The first at-home Covid pill, Molnupiravir, could be available by Christmas in a bid to combat the Omicron variant.
United Kingdom Secretary of State for Health Sajid Javid is reportedly set to launch a national pilot of the “game changer” oral treatment – the Molnupiravir anti-viral pill, also known as Lagevrio – in the coming weeks, The Sun reports.
Last month the UK’s drugs regulator declared the pills as “safe and effective” at slashing hospitalisations and deaths in people who have caught the killer bug, becoming the first country in the world to license its use – a move described as a “game-changer” by Mr Javid.
The NHS is expected to deliver courses of the tablet to clinically vulnerable and immunosuppressed patients within as little as 48 hours of them testing positive for COVID-19.
It said hospitals and GPs have been told a series of Covid medicines delivery units were being established to ensure the treatment gets to patients as quickly as possible once it is confirmed they have the virus.
But just over a week ago, England’s chief medical officer Professor Chris Whitty warned its use may have to be reconsidered in the light of the emergence of Omicron.
“I think we probably need to do a rethink of it just to make sure with the new variant, we’re targeting in the right direction”.
A Department of Health and Social Care spokesman said: “The UK has proven itself to be a world-leader in identifying and rolling out effective treatments for Covid-19, including through government-backed national trials.
“The government’s antivirals taskforce was launched to identify treatments for UK patients who have been exposed to Covid-19 to take at home, stopping the infection spreading and speeding up recovery time.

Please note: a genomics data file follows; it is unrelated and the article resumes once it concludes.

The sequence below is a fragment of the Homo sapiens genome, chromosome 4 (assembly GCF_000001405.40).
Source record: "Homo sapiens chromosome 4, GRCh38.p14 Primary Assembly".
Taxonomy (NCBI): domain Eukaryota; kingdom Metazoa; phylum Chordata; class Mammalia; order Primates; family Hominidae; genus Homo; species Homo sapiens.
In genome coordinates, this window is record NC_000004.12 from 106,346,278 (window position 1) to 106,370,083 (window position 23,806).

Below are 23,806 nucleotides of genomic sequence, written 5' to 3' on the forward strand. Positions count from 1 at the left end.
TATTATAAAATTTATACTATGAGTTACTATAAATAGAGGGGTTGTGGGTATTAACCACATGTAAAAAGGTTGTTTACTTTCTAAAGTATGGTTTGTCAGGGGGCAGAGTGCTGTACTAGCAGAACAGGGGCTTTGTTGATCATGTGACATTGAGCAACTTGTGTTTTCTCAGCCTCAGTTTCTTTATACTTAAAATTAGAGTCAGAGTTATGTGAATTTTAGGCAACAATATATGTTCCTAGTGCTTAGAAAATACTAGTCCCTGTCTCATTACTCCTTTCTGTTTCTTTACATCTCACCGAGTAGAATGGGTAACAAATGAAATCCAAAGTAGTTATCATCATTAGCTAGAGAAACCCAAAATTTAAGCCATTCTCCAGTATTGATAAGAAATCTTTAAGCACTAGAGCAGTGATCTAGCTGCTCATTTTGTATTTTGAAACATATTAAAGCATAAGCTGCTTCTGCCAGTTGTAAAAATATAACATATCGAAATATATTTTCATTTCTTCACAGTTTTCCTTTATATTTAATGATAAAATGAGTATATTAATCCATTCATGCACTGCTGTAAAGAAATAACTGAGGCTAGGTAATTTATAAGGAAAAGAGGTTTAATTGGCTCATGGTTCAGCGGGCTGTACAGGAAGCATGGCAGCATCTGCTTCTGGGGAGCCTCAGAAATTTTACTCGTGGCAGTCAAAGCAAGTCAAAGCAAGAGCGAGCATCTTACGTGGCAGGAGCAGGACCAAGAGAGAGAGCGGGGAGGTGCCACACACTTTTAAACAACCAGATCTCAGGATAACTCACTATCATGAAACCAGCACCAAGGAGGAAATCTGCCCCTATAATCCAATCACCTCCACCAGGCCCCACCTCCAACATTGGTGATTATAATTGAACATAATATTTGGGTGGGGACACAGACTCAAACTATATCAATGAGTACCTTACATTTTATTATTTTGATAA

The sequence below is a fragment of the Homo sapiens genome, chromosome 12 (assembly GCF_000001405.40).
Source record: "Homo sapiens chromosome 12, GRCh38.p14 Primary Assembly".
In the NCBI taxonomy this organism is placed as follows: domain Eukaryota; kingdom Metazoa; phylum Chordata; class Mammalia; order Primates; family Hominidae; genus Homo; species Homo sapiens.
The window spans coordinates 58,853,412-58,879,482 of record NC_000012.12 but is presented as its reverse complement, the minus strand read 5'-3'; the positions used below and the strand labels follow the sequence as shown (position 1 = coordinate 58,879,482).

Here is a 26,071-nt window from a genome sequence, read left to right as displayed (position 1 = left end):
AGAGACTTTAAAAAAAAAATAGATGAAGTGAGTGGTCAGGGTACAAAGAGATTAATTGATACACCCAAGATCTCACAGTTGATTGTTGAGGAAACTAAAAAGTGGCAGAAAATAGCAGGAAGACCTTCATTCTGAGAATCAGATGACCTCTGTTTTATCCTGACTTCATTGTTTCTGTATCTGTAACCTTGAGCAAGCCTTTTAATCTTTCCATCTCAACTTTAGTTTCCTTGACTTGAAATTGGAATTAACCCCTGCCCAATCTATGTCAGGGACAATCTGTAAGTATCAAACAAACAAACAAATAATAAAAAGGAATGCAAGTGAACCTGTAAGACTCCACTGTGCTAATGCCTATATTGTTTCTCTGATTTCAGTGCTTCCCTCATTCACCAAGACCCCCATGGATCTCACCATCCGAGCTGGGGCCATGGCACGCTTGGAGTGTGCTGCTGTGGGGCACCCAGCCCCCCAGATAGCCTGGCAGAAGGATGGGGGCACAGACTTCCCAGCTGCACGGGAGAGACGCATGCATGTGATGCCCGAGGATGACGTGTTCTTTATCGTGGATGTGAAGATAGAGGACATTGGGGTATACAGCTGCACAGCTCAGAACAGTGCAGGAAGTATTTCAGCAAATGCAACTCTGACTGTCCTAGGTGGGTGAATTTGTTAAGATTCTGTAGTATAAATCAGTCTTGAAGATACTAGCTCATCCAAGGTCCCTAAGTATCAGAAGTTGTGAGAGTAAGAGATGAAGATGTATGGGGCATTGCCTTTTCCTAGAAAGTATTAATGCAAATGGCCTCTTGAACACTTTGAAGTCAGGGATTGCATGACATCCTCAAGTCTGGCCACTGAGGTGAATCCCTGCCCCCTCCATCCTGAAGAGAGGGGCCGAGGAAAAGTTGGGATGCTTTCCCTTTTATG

“There are a number of exciting opportunities in the pipeline and we will provide further details in due course.”
US drug firms Merck and Ridgeback Biotherapeutics revealed their antiviral drug Molnupiravir cut rates of severe Covid by 50% in a study.
Study results were taken from tests of the drug on 775 people who had recently tested positive for the virus but were not seriously ill.
They showed 7.3% of people given Molnupiravir ended up going into hospital, compared to 14.1% of people who were not given the drug.
The World Health Organisation has revealed that no one has died from the Omicron “super mutant” Covid strain amid growing fears of a Christmas lockdown.
The organisation has warned, however, it could take weeks to determine how infectious the variant is, whether it causes more severe illness and how effective treatments and vaccines are against it.
“We’re going to get the answers that everybody out there needs,” WHO emergencies director Michael Ryan said.
Original content from News Australia. Note: Content has been edited for style and length.
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